Lecture 4b - ARCS – Motivation Theory

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Slide 1

ARCS – Motivation Theory There are four major elements in designing motivational strategies: Attention Relevance Confidence Satisfaction

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Attention Perceptual arousal – gain and maintain student attention by the use of surprising, uncertain, catchy events in instruction Inquiry Arousal – Stimulate information-seeking behavior by posing, or having the learner generate questions or a problem to solve Variability – Maintain student interest by varying the elements of instruction

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Relevance Familiarity – Adapt instruction, use simple language that are related to the learner’s experience and values to help them integrate new knowledge Goal Orientation – Provide statements or examples that present objectives and either present goals for accomplishment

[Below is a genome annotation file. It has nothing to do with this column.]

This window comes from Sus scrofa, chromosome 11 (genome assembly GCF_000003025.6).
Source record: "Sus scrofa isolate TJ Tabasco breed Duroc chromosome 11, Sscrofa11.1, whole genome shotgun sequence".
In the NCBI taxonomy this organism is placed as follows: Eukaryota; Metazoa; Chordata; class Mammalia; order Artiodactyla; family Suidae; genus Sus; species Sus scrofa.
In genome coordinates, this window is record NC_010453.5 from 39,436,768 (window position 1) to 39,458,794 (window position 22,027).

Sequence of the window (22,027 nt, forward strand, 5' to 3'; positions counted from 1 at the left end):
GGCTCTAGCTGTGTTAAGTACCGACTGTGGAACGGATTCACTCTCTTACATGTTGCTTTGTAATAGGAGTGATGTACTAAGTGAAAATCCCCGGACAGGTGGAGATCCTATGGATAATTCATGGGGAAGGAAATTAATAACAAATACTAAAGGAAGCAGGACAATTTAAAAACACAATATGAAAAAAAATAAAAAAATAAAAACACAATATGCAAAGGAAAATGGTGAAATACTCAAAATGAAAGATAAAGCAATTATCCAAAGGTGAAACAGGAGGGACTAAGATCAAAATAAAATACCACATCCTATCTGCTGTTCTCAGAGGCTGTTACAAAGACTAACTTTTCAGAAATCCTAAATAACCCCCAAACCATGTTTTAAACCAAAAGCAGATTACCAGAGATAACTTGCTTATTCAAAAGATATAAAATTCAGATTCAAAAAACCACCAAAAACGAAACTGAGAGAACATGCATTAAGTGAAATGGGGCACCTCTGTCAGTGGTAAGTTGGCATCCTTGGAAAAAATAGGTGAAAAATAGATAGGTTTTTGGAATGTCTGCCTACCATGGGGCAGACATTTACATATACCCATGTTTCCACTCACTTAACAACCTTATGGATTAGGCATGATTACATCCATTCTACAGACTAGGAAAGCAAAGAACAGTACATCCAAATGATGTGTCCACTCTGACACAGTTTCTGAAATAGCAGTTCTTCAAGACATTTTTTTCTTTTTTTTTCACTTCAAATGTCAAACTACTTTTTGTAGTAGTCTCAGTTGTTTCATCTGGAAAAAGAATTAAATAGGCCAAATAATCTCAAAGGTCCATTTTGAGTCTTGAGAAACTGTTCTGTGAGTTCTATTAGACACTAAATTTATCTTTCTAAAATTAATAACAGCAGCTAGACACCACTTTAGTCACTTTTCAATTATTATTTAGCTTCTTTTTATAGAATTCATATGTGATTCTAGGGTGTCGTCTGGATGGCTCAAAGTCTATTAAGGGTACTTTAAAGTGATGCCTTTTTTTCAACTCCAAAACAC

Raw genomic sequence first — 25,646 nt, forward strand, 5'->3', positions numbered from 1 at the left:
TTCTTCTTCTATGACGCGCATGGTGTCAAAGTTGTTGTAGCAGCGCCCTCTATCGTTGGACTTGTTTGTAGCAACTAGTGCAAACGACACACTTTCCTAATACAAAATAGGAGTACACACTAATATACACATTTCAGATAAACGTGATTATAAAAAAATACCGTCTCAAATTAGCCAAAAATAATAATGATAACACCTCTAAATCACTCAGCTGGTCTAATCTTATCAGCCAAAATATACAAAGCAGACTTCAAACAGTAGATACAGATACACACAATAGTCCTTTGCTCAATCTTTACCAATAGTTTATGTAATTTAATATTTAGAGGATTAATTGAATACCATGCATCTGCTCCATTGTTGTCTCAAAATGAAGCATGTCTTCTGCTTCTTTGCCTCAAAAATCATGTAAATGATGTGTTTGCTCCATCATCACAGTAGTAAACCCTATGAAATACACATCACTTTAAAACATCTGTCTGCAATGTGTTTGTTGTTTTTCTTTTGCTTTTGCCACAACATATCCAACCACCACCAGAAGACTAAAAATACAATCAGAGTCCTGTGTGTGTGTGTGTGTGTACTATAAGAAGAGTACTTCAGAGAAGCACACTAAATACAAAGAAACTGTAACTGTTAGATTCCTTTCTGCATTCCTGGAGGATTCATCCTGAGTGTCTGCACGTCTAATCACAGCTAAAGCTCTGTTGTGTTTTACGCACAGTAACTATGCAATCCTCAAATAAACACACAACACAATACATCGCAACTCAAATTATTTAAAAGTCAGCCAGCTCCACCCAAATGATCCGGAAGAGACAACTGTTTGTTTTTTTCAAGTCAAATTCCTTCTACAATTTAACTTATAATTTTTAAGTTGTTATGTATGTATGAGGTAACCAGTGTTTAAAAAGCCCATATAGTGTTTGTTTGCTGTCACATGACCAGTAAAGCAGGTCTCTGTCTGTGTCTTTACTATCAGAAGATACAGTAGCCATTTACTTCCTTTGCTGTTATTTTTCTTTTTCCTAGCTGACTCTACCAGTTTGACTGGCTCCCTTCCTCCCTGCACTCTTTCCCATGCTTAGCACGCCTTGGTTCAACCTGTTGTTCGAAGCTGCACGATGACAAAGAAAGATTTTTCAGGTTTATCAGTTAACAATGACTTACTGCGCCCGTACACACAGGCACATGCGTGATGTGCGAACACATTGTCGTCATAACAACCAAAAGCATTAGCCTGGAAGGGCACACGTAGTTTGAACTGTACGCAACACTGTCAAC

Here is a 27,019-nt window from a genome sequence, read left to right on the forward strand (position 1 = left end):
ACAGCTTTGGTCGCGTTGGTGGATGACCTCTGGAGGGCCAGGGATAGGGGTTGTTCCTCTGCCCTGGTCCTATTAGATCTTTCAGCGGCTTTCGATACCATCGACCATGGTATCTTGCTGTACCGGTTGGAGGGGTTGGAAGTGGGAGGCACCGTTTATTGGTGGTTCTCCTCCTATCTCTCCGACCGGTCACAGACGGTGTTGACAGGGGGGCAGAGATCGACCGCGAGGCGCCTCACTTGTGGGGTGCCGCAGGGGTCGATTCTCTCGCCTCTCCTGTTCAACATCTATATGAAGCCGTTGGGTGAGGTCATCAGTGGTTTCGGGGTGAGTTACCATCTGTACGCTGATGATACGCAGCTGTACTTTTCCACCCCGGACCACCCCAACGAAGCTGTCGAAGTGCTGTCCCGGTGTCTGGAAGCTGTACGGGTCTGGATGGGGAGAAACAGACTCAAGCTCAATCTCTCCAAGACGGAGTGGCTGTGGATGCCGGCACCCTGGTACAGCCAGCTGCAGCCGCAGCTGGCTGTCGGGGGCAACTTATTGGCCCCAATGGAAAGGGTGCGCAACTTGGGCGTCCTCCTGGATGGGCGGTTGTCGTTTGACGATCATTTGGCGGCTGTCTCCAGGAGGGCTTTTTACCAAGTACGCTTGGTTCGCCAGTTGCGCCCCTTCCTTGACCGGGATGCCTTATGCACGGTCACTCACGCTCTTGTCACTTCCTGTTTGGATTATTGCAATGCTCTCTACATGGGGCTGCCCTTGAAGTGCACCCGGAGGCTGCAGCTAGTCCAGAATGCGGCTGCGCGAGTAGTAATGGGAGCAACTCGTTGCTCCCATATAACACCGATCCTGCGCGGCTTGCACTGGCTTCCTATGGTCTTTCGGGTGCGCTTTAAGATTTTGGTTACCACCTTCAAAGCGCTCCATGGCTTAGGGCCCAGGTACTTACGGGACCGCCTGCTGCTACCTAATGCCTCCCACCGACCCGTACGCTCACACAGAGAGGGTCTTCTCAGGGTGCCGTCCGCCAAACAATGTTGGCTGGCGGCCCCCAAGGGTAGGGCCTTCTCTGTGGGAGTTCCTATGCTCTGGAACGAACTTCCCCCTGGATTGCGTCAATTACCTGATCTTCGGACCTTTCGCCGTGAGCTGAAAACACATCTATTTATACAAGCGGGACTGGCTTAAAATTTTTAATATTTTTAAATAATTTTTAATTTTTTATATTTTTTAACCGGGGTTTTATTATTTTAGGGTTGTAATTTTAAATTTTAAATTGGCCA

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Confidence Expectancy for Success – Make learners aware of performance requirements and evaluative criteria Challenge Setting – Provide multiple achievement levels that allow learners to set personal goals or standards of accomplishment, and performance opportunities that allow them to experience success Feedback – Provide feedback that supports student ability and effort as the determinants of success

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Satisfaction Natural Consequences – Provide opportunities to use newly acquired knowledge or skill in a real or simulated setting Positive Consequences – Provide feedback and reinforcements that will sustain the desired behavior Equity – Maintain consistent standards and consequences for task accomplishment

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